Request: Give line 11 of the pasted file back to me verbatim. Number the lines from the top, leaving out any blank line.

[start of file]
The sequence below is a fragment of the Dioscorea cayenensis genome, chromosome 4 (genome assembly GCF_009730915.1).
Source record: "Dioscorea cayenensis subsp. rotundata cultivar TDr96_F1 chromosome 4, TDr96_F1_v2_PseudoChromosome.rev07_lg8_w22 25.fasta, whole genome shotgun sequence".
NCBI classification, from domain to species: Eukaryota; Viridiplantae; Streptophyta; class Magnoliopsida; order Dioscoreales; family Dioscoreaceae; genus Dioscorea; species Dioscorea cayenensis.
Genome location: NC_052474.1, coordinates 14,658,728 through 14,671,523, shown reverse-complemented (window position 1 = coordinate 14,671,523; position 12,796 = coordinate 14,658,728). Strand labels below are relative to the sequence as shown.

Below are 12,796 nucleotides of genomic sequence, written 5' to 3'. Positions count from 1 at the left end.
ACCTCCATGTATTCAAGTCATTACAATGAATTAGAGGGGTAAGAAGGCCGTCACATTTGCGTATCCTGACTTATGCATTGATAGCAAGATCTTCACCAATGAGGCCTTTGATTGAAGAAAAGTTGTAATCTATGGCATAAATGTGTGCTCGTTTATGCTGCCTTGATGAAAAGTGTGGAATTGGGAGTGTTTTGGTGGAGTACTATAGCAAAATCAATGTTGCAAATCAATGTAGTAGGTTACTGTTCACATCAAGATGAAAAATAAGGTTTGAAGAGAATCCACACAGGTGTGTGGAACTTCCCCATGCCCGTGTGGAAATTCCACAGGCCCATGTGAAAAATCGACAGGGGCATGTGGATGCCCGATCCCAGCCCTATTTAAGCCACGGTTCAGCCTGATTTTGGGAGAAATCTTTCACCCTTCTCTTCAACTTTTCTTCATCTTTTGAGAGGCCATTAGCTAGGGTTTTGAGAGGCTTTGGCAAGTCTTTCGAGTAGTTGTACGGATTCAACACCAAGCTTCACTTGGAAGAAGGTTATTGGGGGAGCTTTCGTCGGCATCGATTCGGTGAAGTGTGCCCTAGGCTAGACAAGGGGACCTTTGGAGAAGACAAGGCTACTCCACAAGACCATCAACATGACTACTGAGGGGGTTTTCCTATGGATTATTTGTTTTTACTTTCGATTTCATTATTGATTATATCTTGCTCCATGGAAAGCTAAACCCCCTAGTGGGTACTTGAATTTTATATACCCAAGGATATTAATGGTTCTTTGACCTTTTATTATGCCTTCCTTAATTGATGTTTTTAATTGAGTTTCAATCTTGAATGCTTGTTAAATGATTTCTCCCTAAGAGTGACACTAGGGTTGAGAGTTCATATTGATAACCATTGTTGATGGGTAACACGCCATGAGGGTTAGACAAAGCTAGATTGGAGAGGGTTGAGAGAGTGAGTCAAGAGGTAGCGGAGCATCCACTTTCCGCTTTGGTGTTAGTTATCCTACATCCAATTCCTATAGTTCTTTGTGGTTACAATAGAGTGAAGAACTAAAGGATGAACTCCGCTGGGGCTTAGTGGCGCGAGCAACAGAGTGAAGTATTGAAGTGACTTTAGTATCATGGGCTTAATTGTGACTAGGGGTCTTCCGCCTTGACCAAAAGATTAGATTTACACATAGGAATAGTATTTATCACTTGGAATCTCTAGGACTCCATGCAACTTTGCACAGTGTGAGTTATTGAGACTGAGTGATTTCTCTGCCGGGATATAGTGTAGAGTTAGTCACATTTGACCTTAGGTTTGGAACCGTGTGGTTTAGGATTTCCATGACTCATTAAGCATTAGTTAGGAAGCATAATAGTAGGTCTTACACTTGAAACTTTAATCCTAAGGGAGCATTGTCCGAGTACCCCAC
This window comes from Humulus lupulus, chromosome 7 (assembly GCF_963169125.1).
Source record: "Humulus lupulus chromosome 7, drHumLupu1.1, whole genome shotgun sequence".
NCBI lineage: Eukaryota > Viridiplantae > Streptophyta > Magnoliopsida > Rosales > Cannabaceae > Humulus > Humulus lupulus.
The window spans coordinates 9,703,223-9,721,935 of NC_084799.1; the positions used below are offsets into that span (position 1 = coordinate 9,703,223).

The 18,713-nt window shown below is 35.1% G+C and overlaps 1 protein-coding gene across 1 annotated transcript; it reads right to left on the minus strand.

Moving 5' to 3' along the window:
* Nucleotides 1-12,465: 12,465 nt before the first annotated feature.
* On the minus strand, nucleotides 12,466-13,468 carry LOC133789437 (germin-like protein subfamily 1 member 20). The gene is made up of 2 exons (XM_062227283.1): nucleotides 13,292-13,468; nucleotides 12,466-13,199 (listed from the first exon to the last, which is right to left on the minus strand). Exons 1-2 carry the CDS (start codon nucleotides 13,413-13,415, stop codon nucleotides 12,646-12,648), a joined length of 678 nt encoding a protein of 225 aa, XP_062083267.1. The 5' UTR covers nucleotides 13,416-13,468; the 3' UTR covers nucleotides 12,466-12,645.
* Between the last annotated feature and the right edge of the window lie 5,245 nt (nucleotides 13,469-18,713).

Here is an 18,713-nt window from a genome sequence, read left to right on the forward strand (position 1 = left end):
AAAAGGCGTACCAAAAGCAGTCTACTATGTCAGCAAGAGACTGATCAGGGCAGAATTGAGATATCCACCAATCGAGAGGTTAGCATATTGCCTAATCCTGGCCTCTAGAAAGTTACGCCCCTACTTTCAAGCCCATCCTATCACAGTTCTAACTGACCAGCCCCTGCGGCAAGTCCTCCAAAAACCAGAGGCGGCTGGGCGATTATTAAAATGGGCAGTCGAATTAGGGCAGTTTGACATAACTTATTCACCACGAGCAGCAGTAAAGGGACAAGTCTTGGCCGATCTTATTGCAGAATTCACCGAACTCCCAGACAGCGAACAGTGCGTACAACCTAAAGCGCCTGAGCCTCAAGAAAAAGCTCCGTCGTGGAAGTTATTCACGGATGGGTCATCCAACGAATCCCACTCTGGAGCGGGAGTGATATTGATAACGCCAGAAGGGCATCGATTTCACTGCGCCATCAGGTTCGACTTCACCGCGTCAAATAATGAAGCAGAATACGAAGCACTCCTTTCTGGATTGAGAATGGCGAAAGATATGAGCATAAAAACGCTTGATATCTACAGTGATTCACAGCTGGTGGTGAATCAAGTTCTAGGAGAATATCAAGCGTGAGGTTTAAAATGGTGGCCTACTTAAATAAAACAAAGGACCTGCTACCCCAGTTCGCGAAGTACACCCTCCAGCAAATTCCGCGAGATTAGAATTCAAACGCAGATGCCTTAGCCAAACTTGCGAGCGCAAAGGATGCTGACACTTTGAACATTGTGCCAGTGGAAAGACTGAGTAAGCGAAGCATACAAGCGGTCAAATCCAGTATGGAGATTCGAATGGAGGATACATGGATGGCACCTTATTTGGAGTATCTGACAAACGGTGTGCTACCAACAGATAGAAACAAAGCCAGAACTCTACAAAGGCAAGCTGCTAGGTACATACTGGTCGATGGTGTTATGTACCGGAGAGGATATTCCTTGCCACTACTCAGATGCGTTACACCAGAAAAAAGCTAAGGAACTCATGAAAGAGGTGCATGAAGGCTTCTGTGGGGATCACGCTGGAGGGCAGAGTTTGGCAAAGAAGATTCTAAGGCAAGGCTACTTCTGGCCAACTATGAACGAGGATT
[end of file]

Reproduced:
The 18,713-nt window shown below is 35.1% G+C and overlaps 1 protein-coding gene across 1 annotated transcript; it reads right to left on the minus strand.